S1: Listen , you see the text and it was about lightning. The book Lightning right by dinar currency.
S2: What did you just say ? Currency ? Yeah.
S1: Then our currency.
S2: I think it's coots. I think it's just crude. There's no there's no currency.
S1: K o NPC. The currency. Currency.
S2: Now , now you.
S3: Would need other vowels.
S2: In there somewhere to make it currency. I don't think that's right.
S1: Even a bit.
S2: Oh , I always want to bet you are now.
S4: Tuned to the Park Edison Project.
S1: Good morning and welcome to season two of the P e project. This go round , we're showing you how culture plays a part in our everyday lives. This episode , the theme is.
S2: Whoa , whoa , whoa , whoa , whoa.
S3: You are going to be talking about what ? Oh , no , no , no. We had a bet. You lost again.
S1: I'm I'm doing I'm doing the intro already. I'm in the studio. I'm doing the intro right now. Already.
S3: But you lost the bet. I mean , bet's a bet.
S3: Sometime you'll win. But this time you lost again. It's my show. Sex is a big part of our lives. For this week's show , I thought it would be smart to talk about this big and complex topic by starting at the beginning. Like egg means sperm beginning. No , this is not a biology show and I am not an expert in anything , really. I am just an ordinary , inquisitive person with a show about sexy stuff where we have intimate conversations with experts like you about how you experience , think and talk or don't talk about sex. Today's topic is the talk. Bom , bom , bom. You know what I mean ? The talk. The one about the birds and the bees , anatomy and biology , relationships and religious and social expectations. Do it. Don't do it. What is it ? You know that talk. I wanted to know how culture and context shape this very intimate and mostly awkward conversation. So join us for sex and stuff with Miss Lolly while we talk about the talk.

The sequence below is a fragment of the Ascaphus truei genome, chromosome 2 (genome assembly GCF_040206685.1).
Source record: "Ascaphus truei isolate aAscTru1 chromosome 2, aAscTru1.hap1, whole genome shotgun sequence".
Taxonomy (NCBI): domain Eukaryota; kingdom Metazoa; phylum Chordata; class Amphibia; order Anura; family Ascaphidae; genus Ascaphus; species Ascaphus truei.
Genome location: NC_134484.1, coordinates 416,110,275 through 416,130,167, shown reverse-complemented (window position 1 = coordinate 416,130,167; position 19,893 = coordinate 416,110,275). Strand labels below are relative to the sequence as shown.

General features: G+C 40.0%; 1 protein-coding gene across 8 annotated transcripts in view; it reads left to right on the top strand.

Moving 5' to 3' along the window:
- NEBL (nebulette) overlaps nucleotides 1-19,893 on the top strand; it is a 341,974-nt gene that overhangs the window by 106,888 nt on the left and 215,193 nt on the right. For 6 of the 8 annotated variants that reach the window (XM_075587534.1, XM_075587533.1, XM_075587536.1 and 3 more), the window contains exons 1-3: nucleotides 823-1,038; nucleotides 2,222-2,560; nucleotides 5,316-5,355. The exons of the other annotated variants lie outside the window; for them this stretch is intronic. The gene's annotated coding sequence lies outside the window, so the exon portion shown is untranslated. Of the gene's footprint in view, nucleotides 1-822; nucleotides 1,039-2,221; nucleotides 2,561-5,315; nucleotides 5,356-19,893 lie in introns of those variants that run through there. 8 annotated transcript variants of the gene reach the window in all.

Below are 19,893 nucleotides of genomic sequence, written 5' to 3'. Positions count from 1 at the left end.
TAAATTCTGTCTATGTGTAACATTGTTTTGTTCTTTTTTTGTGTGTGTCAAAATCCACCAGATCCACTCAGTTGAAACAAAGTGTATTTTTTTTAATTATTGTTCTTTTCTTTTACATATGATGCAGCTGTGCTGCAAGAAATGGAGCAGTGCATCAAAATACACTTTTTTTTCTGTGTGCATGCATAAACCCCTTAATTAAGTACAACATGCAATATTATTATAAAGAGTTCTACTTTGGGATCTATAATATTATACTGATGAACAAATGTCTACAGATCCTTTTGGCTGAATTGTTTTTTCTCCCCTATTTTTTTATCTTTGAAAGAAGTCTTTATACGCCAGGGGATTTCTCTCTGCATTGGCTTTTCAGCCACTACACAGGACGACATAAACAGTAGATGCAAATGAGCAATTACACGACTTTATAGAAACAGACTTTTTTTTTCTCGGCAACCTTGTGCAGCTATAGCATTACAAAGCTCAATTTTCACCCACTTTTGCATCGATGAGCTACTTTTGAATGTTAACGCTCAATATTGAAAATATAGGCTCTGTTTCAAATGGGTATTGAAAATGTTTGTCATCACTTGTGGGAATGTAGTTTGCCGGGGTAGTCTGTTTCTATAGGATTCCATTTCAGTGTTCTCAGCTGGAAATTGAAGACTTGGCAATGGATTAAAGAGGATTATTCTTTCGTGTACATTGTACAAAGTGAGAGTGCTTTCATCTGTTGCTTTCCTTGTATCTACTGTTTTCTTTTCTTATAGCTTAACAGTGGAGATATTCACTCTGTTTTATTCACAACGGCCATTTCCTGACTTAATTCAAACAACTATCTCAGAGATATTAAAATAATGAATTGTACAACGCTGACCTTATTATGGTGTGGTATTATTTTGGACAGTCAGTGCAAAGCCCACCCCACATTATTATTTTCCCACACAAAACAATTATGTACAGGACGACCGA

S2: Well , now , now.
S5: This is loneliness.
S3: So , Parker , you're here with me to talk about the talk.
S1: I'm here. I had a show. I had a whole show idea. And this is. This is it.
S3: Now got scrapped and got totally scrapped because I won. So now I have a show idea and it's the talk.
S2: You ready ? Yeah.
S2: You sure ? Yeah.
S3: Hey , look , nobody can see you blush over radio. So I don't know if you know this about me , but I'm a really obnoxiously curious person. So when I want to know something , I start asking a lot of questions. Which means I went around asking everybody. I mean , everybody that I met anywhere I was how they got the duck.